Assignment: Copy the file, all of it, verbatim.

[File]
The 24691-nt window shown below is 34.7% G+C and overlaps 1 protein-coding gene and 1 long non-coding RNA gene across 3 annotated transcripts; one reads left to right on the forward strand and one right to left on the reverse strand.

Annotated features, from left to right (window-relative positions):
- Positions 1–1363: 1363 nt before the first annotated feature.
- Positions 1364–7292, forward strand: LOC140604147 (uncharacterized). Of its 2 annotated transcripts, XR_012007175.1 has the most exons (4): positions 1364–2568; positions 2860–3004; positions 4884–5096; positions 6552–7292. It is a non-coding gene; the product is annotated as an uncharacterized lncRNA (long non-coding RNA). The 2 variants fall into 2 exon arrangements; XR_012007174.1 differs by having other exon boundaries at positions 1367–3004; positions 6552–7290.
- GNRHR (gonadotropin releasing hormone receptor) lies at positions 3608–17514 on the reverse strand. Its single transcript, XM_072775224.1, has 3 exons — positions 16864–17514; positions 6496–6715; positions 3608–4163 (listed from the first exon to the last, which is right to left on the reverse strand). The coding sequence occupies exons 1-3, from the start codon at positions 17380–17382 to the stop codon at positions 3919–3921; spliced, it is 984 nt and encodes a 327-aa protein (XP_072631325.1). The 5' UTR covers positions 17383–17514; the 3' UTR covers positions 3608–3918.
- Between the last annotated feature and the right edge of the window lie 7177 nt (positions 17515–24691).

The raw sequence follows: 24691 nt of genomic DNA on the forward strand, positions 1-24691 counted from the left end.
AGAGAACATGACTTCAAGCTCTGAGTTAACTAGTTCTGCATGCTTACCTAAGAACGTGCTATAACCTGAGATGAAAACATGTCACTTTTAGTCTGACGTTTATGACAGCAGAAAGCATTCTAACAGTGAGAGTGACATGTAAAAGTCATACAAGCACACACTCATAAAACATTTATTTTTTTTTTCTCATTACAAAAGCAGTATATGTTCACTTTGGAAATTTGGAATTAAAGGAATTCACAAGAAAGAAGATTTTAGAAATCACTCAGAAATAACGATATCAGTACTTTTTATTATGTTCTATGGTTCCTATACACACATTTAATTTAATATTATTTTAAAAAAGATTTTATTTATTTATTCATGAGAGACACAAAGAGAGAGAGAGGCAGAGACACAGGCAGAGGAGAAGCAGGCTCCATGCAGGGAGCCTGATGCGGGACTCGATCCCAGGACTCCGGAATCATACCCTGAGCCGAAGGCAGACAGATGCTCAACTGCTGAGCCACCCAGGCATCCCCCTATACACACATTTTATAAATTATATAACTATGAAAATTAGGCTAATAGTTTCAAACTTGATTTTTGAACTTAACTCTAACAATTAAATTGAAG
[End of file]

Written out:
The 24691-nt window shown below is 34.7% G+C and overlaps 1 protein-coding gene and 1 long non-coding RNA gene across 3 annotated transcripts; one reads left to right on the forward strand and one right to left on the reverse strand.

Annotated features, from left to right (window-relative positions):
- Positions 1–1363: 1363 nt before the first annotated feature.
- Positions 1364–7292, forward strand: LOC140604147 (uncharacterized). Of its 2 annotated transcripts, XR_012007175.1 has the most exons (4): positions 1364–2568; positions 2860–3004; positions 4884–5096; positions 6552–7292. It is a non-coding gene; the product is annotated as an uncharacterized lncRNA (long non-coding RNA). The 2 variants fall into 2 exon arrangements; XR_012007174.1 differs by having other exon boundaries at positions 1367–3004; positions 6552–7290.
- GNRHR (gonadotropin releasing hormone receptor) lies at positions 3608–17514 on the reverse strand. Its single transcript, XM_072775224.1, has 3 exons — positions 16864–17514; positions 6496–6715; positions 3608–4163 (listed from the first exon to the last, which is right to left on the reverse strand). The coding sequence occupies exons 1-3, from the start codon at positions 17380–17382 to the stop codon at positions 3919–3921; spliced, it is 984 nt and encodes a 327-aa protein (XP_072631325.1). The 5' UTR covers positions 17383–17514; the 3' UTR covers positions 3608–3918.
- Between the last annotated feature and the right edge of the window lie 7177 nt (positions 17515–24691).

The raw sequence follows: 24691 nt of genomic DNA on the forward strand, positions 1-24691 counted from the left end.
AGAGAACATGACTTCAAGCTCTGAGTTAACTAGTTCTGCATGCTTACCTAAGAACGTGCTATAACCTGAGATGAAAACATGTCACTTTTAGTCTGACGTTTATGACAGCAGAAAGCATTCTAACAGTGAGAGTGACATGTAAAAGTCATACAAGCACACACTCATAAAACATTTATTTTTTTTTTCTCATTACAAAAGCAGTATATGTTCACTTTGGAAATTTGGAATTAAAGGAATTCACAAGAAAGAAGATTTTAGAAATCACTCAGAAATAACGATATCAGTACTTTTTATTATGTTCTATGGTTCCTATACACACATTTAATTTAATATTATTTTAAAAAAGATTTTATTTATTTATTCATGAGAGACACAAAGAGAGAGAGAGGCAGAGACACAGGCAGAGGAGAAGCAGGCTCCATGCAGGGAGCCTGATGCGGGACTCGATCCCAGGACTCCGGAATCATACCCTGAGCCGAAGGCAGACAGATGCTCAACTGCTGAGCCACCCAGGCATCCCCCTATACACACATTTTATAAATTATATAACTATGAAAATTAGGCTAATAGTTTCAAACTTGATTTTTGAACTTAACTCTAACAATTAAATTGAAG